France has a rich history of protest and revolt, but how does the ‘gilets jaunes’ movement fit into the picture? Two young Parisians, a photographer and a writer, give their perspective on this latest movement…
Photos by Mathieu Richer // Words by Léa Boehringer
“Résiste, prouve que tu existes,” sang France Gall.
Gall disseminated the infamous message of Albert Camus’ The Rebel: "To be, the man must revolt.” In France, now more than ever, to resist is to exist.
The movement of gilets jaunes [yellow vests] first broke out last October in response to a new domestic consumption tax on energy products, the TICPE. One of the main consequences of TICPE was the increase of the price of gasoline, which would have principally affected people who live in the countryside and need their cars to go to work.
The gilets jaunes first began by placing yellow vests on their dashboard and blocking traffic roundabouts in the provinces. Social media allowed for a rapid expansion of a once regional movement. On November 17, 2018, the gilets jaunes organized a demonstration at the largest roundabout in France: Place de l’Étoile, known worldwide as L’Arc de Triomphe.
It is best described by the French idiom: “la goutte de trop” [one drop too many] i.e. the straw that broke the camel’s back. That moment when we can no longer remain passive, when we must revolt. The gilets jaunes arose from a loss of patience with the French system that so flagrantly lacks consideration for the working class.
With a cynical elite in control, inevitably this current revolt is often compared to the protests of another era – we see the cars burning and think of May 1968. Though these photos feel like they could have been taken 50 years ago, the two movements are very different.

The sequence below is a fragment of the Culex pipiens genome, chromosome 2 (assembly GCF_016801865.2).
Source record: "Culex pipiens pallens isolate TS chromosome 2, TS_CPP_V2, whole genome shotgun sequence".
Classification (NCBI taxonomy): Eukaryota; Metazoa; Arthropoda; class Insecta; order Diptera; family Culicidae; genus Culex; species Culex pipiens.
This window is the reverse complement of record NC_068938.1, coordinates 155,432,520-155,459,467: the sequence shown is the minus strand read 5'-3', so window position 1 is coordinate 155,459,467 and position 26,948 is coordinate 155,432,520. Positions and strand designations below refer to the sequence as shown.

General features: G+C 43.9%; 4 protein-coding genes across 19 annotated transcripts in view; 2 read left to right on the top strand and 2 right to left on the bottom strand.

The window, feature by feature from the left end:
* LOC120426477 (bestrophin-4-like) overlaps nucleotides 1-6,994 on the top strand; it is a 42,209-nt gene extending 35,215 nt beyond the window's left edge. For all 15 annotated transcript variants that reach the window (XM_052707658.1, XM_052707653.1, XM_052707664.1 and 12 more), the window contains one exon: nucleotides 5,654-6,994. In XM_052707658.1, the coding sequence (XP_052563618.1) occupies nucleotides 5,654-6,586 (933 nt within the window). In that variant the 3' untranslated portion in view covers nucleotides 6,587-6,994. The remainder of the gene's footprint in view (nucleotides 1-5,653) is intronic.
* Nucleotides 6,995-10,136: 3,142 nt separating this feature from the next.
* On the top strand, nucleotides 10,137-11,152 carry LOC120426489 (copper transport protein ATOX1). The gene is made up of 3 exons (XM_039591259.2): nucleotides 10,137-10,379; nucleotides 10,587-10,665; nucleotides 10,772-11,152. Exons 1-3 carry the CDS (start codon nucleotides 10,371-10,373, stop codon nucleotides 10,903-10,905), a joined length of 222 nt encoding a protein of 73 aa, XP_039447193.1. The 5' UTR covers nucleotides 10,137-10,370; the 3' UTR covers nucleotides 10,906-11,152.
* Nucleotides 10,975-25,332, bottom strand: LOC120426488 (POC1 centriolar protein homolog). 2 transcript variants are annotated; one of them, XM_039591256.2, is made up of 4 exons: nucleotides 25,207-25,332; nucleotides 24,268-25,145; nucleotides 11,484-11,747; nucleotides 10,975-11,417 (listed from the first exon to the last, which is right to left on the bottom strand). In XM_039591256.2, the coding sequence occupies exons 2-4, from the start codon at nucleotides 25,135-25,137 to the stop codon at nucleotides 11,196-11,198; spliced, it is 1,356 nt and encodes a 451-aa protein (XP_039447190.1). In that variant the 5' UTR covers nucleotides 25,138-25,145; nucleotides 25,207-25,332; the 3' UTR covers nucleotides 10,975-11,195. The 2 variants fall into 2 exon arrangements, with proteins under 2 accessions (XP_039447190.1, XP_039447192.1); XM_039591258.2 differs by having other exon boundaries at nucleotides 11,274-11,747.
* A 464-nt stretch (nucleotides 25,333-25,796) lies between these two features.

When I was in high school, I demonstrated. I found my comrades wrestling Place de la République. We advanced valiantly towards La Bastille, then Nation. It would never have occurred to us to march on the Champs-Élysées – the Champs was for tourists and pickpockets; it is one of the symbols of the “beautiful districts” of Paris. Now, it stands as the place of protest of the Yellow Vests, representing the radically different nature of this revolt.
In May 1968, France was in a period of growth. There was hope for the future. We wanted to "transform the world" in the manner of Marx – to make the revolution for ourselves. History was moving forward in the positive. Presently, we are in a depression, a shared desperation of mass unemployment. We hope to "change life" – in the manner of Rimbaud – by indulging in revolt.
The casseurs [breakers] are at odds with the protests of ‘68, however. These casseurs are on the sidelines of the demonstrators yet center-stage for the global media. They engage in well-organized chaos. They protest in order to break, destroy, and release their rage; to terrorize what they see as the materialism of central Paris. But these casseurs have little connection to the protester’s demands.
In 1968, to assure that the protests didn’t degenerate, ‘security’ was run by CGT members – the syndicalists who launched the movement themselves. Today, a self-proclaimed security squad has appeared on the scene, made up of extreme far-right figures who, like the casseurs, have nothing to do with the movement itself. They claim they do not attend the protests to recuperate the movement, but for provocation: “parce que les révoltes sont stériles” (because revolts are unproductive), said Yvan Benedetti, an infamous French nationalist. They are staging a political ‘subversion’ of the movement, using the visibility of the protests to disseminate hateful conspiracy theories.
Nevertheless, the Yellow Vest invasions continue. They leave the provinces together, hand-in-hand, to come and protest at the most famous Parisian artery in the world. They leave the Arc de Triomphe, and descend, imperturbable, as far as Concorde, as far as the Louvre, as far as La Bastille. And all those private, royal monuments become the real witnesses to this generation’s revolt.
Mathieu Richer is a French photographer based in Paris. Fueled by his passion for travel, he has photographed a diversity of communities all over the world.
Léa Boehringer is a French writer based in Paris. She writes for Canal+ and is currently working on a novel about the socioeconomic divide between Paris and the provinces.
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